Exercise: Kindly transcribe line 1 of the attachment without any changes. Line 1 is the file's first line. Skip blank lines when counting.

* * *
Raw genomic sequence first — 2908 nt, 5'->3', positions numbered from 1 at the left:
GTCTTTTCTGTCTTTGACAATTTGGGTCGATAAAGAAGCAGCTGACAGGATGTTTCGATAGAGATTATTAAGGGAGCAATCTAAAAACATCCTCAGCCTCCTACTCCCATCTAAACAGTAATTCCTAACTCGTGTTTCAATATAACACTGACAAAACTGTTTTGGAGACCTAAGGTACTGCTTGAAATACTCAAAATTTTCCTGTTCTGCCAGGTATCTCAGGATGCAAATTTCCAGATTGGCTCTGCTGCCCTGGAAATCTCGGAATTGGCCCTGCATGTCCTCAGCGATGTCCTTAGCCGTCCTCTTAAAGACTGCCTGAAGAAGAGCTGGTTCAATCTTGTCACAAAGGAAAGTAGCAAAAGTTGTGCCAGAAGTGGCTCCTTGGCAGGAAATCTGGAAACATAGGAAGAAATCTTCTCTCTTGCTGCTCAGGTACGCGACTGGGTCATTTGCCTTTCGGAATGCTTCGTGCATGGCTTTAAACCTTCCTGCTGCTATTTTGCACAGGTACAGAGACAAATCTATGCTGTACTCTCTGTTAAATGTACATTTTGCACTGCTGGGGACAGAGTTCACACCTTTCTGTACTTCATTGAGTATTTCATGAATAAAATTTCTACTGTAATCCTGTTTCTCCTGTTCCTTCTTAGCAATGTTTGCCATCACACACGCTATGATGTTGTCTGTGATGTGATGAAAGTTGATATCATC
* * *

Raw genomic sequence first — 2908 nt, 5'->3', positions numbered from 1 at the left: